Focussing a Starlight Express SXV H9-C


#1

Please forgive me (and point me in the right direction if this is not the correct topic for this forum, I am very new to this and dont want to offend :slight_smile:

Until now have been using a DSLR Canon 1100D together with my Sky-Watcher Explorer 250 to take some adequate images using Backyard EOS. I have an EQ6 mount connected to a laptop using an EQMOD cable and guide using a QHY5II camera connected to a EGZ-60 scope. I have sporadic success with astro tortilla and reasonable success with PHD2 and until now everything has been working well (as well as anything astro works that is lol).

Anyway, a friend has recently given me a Startlight Express SXV H9-C which has its own seperate guider and told me to replace my my DSLR to start taking better pictures, he has recommended using SGP.

I have removed the DSLR and fitted the SXV H9C (I decided not to use its autoguider camera as the cable isn’t long enough to reach to my EGZ-60 and to be honest I am happy enough with the guiding setup I have.

I have managed to add all of my equipment to SGP (scope, mount and cameras) and I have found the focus section of SGP and this is where I’m having problems :frowning: I cant bloody focus the thing - talk about having all the gear and no idea, I feel so stupid!

I have the SXV H9C attached to the view finder, I wind it all the way out, start the frame and focus and slowly (over several minutes) wind in the focusser until it is wound all the way in, I never see anything (not even a smudge on the screen). I am pretty sure that I have everything setup because if I shine a light into the end of the camera I get a white screen so the camera must be reacting to light right?) I have also added an extender (maybe I’m not wound out enough? However doing the same thing I get nothing on the screen, its really frustrating, especially when I know I can reattach my DSLR and start imaging in minutes.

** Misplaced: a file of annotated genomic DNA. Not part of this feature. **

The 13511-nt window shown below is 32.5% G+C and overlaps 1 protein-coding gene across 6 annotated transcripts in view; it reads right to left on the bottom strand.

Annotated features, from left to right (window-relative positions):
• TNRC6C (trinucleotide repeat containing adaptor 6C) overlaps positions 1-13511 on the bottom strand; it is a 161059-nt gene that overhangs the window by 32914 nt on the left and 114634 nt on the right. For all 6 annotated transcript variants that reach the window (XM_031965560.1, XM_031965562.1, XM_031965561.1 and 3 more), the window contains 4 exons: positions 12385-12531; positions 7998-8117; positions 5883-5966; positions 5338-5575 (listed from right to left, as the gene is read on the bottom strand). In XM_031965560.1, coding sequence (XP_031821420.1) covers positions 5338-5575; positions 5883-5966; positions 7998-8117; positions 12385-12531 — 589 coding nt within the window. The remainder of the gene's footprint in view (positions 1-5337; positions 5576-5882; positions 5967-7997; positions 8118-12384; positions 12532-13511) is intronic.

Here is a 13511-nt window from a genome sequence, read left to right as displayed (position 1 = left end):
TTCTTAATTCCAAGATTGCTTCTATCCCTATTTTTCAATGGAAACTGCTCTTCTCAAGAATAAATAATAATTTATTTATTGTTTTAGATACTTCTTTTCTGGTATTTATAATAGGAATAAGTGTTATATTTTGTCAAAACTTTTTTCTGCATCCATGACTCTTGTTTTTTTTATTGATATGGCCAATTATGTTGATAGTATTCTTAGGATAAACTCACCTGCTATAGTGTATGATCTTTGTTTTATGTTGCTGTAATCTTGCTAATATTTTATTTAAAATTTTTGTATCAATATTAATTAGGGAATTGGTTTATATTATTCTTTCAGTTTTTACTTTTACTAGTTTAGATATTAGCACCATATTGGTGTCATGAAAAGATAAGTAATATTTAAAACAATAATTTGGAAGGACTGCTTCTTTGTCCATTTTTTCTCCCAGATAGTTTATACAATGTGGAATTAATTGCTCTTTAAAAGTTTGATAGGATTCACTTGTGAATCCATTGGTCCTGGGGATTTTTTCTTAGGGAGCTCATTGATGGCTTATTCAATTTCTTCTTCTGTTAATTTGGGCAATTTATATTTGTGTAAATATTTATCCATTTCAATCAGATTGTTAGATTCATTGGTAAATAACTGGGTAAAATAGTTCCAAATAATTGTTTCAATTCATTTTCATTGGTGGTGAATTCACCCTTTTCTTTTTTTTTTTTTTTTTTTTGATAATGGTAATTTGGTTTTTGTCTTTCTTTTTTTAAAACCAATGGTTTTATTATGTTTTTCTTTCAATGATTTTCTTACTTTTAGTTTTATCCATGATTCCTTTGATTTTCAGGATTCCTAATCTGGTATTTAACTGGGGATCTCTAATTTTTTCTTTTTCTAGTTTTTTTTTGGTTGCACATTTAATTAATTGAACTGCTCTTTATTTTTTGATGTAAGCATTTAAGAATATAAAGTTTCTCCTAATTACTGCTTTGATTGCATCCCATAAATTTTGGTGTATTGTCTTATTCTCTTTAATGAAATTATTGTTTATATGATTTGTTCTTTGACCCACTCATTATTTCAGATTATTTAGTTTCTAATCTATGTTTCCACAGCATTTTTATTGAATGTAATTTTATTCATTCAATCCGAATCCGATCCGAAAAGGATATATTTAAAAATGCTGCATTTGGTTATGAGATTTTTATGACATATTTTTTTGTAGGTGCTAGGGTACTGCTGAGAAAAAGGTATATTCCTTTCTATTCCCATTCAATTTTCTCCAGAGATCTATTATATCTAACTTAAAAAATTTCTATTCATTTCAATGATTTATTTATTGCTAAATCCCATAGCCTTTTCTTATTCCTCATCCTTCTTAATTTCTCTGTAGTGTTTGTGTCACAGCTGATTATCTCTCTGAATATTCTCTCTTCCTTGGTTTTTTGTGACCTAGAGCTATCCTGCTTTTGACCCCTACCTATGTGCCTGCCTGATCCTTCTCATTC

Can anyone offer any suggestions as to what I am doing wrong or perhaps how I can start to fault find where the problem lies?

Many thanks

Richard


#2

Richard,
Chill out, lots of people on here who will help you get this sorted out im sure.

I have absolutely no experience with Starlight camera’s but judging by your pic you will likely need
an extension tube screwed to the front of your camera to enable you to get focus. My camera has a
38mm extension tube screwed between a coma corrector and camera.

Don’t go buying tubes yet though, wait til someone here confirms this, could be completely wrong when
it comes to Starlight camera’s. Alternatively, any of the major astronomy stores will sort you out if no
good info comes from here.

Good Luck
Paul


#3

I’m pretty sure this is just a spacing issue. With your DSLR, the backfocus is probably 55mm. That means that from the front of the camera where a lens would attach to the actual CCD sensor the light travels 55mm. Your SXV H9 however only has 17.5mm from the front of the camera to the CCD sensor, a difference of -37.5mm.

It sounds like your focuser is not able to make up the for the difference. So you need to ADD 37.5mm in order to focus the SXV at the same spot as you would focus the DSLR. It wouldn’t have to be exactly 37.5mm, but it does need to be enough to allow your focuser to travel out far enough for the camera to reach focus.

I hope others will confirm this because I do not image with a DSLR or Newt.


#4

What Joel says seems perfectly reasonable to me. The camera needs an extension of something like 37mm to focus with the same focus position as a DSLR with a T ring.

Rings are easily available and I would get several, maybe something like 5mm, 10mm 15mm and 30mm. They often come in sets. You can never have too many.

One way to sort out focus is to start in daylight focussing on a distant terrestrial object. You should be able to see something and that will help. This depends on your camera being able to take really short exposures but I think the camera you have will do that.
The trouble with stars is that if you are a long way out it’s difficult to see anything because the star disks are so big that they are very dim.

Chris


#5

Perfect thanks guys, I’ll go shopping!

Richard


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